Biologic bases of behavior

Biologic bases of behaviorOrder Description
Your essay should be 2,500 words in total
Title: Essay
This assignment assesses learning outcomes 1 and 2.
Write an essay answering one of two questions:
1) Critically evaluate the contribution of TWO research methods in biopsychology to the study of memory OR mental illness.
2) Critically evaluate the evidence for genetic contributions to a chosen behavioural or mental disorder, (such as, addictive behaviour, personality disorders).
Question 1
A passing answer must attempt to:
• Clearly describe the research methods evaluated
• Explain how the use of these methods has contributed to our understanding of the topic area, using relevant research evidence.
In addition, the general requirement for a good answer is to:
• Be well-written, showing evidence of sound argument and critical insight.
• Show reading of relevant recent research and an ability to integrate this research into the answer in a well-structured manner.
Furthermore, an excellent answer will include one or more of the following:
• Critical understanding of the research area
• Detailed critique of the practical and theoretical aspects of the methods selected
• Explanation of how the methods described are integrated with other biological research methods.
Question 2
A passing answer must attempt to:
• Clearly explain the link between the behaviour, brain function and genetics.
• Evaluate the strength of the evidence provided by different studies.
In addition, the general requirement for a good answer is to:
• Be well-written, showing evidence of sound argument and critical insight.
• Show reading of relevant recent research and an ability to integrate this research into the answer in a well-structured manner.
Furthermore, an excellent answer will include one or more of the following:
• Critical understanding of the chosen research area.
• Detailed critique of the methods used by researchers.
• Evaluation of the social and ethical consequences of researching the genetic bases of behavioural or mental disorders.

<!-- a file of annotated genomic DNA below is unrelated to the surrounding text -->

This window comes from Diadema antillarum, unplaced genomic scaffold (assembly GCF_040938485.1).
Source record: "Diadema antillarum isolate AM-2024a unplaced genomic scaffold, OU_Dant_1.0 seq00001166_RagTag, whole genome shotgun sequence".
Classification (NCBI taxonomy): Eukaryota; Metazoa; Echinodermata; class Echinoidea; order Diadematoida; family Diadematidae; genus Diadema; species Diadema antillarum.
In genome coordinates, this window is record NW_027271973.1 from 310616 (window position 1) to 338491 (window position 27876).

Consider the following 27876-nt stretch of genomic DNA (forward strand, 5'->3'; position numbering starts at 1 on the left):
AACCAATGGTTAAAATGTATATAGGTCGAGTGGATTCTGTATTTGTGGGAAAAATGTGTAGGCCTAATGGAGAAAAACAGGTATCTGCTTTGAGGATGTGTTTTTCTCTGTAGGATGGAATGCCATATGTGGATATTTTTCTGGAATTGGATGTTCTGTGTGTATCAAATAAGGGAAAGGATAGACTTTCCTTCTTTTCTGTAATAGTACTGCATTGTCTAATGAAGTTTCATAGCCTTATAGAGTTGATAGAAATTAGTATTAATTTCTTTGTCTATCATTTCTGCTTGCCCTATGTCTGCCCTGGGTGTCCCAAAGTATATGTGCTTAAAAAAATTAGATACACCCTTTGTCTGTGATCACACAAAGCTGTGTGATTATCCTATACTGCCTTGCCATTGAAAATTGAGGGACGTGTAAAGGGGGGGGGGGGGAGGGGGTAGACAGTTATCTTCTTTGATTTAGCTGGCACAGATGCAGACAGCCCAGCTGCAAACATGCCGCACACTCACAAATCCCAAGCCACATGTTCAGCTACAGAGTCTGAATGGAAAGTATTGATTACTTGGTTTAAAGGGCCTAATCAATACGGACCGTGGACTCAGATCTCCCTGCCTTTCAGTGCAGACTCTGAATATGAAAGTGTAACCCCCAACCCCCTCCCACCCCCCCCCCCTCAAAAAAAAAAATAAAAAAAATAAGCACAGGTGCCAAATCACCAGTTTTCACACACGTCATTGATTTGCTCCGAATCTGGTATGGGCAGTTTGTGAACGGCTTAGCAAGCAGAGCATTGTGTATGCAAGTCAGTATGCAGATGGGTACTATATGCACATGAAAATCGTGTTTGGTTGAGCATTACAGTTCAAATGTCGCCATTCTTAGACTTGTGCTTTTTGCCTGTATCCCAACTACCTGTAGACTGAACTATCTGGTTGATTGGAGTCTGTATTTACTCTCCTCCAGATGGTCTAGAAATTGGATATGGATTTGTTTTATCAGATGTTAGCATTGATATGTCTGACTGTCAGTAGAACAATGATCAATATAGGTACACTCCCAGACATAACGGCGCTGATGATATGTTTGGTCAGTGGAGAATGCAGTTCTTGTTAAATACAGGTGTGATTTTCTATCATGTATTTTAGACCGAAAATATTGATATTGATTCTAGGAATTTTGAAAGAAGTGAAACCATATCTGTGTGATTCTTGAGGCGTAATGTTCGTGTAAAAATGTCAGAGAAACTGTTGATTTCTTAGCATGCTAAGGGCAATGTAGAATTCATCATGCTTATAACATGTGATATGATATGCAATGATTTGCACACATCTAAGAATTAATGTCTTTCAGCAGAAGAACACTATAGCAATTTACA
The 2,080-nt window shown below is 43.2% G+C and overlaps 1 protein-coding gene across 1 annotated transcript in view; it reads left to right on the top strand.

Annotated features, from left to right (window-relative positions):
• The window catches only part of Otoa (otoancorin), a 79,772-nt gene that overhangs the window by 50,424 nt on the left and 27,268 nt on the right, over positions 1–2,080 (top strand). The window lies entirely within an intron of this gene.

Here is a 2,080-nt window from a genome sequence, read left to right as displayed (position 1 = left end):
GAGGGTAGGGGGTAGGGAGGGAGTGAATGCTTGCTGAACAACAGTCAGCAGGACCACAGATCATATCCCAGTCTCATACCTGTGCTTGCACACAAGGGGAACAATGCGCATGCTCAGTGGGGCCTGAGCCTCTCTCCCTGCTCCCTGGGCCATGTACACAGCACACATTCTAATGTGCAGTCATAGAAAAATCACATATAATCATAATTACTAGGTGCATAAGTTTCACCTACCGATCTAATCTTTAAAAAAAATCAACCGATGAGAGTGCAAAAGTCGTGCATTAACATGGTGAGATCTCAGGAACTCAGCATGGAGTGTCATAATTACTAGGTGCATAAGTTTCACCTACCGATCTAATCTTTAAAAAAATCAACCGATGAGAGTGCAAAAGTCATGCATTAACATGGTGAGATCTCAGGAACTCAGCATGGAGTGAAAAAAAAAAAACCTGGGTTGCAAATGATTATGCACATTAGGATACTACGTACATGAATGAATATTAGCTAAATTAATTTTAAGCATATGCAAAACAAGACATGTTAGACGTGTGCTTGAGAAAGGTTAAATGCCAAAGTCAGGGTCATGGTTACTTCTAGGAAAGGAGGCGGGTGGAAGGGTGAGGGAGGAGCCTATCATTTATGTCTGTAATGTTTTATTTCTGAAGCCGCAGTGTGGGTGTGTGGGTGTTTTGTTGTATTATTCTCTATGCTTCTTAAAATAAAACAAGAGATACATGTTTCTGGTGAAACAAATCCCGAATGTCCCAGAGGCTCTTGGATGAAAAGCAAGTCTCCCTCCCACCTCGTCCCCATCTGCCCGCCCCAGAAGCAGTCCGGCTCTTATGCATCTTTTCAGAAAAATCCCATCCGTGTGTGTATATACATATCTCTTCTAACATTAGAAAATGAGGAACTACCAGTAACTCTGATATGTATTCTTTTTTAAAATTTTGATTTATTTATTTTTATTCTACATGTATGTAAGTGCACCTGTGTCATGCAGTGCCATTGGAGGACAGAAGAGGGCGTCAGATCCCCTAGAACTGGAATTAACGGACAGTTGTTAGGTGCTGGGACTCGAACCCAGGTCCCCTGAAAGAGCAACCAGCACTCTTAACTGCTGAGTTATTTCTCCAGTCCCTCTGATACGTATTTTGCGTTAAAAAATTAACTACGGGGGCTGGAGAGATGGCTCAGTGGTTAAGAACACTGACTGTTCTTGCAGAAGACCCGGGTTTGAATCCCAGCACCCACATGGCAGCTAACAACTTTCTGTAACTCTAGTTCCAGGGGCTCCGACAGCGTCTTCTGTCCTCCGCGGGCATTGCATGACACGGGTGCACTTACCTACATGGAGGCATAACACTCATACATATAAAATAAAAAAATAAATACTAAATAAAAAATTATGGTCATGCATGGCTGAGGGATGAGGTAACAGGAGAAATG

• Identification of appropriate follow-up research that could shed more light onto the chosen disorder.
Writing a critical review
A review of a single journal article needs to cover the following topics. It shouldn’t be divided into separate headed sections, but does need to address each.
The structure of the review
Rationale
What is the background to the specific study? Does it test a particular theory, or compare predictions from two different theories? There may not be space to describe each theory in detail, but you need to identify them and, if there is more than one, explain how they differ. Do the author’s predictions derive from previous research? Is it intended to address a ‘real world’ problem?
Aims
What is the question or questions the authors set out to ask? What predictions did they make?
Method
What are the key groups or conditions being compared? Identify important aspects of the procedure e.g. was there random allocation to groups, did the design control for potential confounding variables? What are the key dependent variables? How well does the study capture the essence of the topic under investigation?
Findings
Summarise the key findings in prose. You generally shouldn’t include statistics, unless the size of a difference (or correlation, etc.) is important to your evaluation.
Implications
What conclusions do the authors draw from their findings? What implications do the findings have outside the lab?
Evaluation
Are there any possible alternative explanations for the findings? Are there aspects of the design or analysis which would limit the confidence you could place in the conclusions? Don’t just list every criticism you can think of, no matter how trivial. Focus on those which are most serious and consider whether they do actually influence your conclusion.
Approaching the review
Steve Draper at Glasgow University has posted a good guide to critical reviews on the web at http://www.psy.gla.ac.uk/~steve/resources/crs.html
This covers literature reviews as well as reviews of single articles, but provides a number of good suggestions for ways of being critical.

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